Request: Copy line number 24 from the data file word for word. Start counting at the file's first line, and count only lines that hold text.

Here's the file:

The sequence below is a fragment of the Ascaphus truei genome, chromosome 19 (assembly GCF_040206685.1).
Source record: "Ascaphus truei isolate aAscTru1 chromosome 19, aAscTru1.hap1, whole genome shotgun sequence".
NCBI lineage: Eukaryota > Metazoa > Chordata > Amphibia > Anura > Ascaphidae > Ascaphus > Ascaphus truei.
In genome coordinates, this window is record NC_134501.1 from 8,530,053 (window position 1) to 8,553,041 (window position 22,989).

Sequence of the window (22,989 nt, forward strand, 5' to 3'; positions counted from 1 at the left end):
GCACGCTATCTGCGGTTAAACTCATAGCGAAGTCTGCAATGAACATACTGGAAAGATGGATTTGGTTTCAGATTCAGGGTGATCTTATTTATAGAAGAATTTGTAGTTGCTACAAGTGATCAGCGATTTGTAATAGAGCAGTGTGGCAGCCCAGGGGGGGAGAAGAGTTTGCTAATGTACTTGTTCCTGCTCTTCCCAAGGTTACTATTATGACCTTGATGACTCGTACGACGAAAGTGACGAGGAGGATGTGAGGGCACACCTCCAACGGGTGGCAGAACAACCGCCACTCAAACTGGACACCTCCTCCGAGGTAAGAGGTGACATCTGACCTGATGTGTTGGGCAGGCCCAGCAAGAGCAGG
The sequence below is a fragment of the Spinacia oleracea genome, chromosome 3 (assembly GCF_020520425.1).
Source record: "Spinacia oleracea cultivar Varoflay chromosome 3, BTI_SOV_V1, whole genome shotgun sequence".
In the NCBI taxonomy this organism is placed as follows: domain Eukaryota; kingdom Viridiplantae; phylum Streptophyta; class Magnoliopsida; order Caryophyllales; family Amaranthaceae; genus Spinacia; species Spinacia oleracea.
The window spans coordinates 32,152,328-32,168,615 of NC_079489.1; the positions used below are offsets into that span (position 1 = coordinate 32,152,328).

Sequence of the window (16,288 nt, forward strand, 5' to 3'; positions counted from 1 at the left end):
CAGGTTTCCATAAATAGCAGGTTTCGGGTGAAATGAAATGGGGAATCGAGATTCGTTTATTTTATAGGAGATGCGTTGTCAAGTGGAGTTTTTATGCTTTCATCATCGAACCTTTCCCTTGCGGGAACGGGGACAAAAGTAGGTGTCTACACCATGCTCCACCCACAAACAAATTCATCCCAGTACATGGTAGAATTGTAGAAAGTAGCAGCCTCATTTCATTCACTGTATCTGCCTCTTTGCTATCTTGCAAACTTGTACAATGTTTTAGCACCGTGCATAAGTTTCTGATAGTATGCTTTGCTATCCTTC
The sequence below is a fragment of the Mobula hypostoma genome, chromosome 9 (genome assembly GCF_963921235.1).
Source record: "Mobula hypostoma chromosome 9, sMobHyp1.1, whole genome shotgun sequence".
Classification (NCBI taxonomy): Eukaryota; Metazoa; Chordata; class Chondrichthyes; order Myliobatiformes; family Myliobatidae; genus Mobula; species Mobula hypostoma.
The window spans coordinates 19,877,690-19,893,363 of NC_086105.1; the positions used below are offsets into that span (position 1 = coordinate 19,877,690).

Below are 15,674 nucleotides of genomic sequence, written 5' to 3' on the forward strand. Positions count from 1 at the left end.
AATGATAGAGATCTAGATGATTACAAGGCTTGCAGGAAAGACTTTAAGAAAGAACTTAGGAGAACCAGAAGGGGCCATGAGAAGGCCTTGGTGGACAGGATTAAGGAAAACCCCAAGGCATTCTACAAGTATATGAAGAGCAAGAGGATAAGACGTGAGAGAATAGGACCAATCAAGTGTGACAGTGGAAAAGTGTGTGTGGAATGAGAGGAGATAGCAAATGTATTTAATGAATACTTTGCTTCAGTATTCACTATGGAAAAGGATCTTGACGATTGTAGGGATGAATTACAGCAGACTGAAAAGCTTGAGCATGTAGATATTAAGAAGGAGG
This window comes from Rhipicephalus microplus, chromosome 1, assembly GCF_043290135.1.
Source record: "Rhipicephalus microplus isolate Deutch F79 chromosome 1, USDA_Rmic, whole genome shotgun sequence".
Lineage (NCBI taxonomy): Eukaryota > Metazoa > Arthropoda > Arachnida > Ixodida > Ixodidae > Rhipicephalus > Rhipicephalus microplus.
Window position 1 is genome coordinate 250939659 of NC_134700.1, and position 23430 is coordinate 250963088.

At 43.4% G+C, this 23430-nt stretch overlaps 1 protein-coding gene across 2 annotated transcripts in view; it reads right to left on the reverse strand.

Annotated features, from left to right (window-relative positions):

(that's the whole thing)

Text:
Annotated features, from left to right (window-relative positions):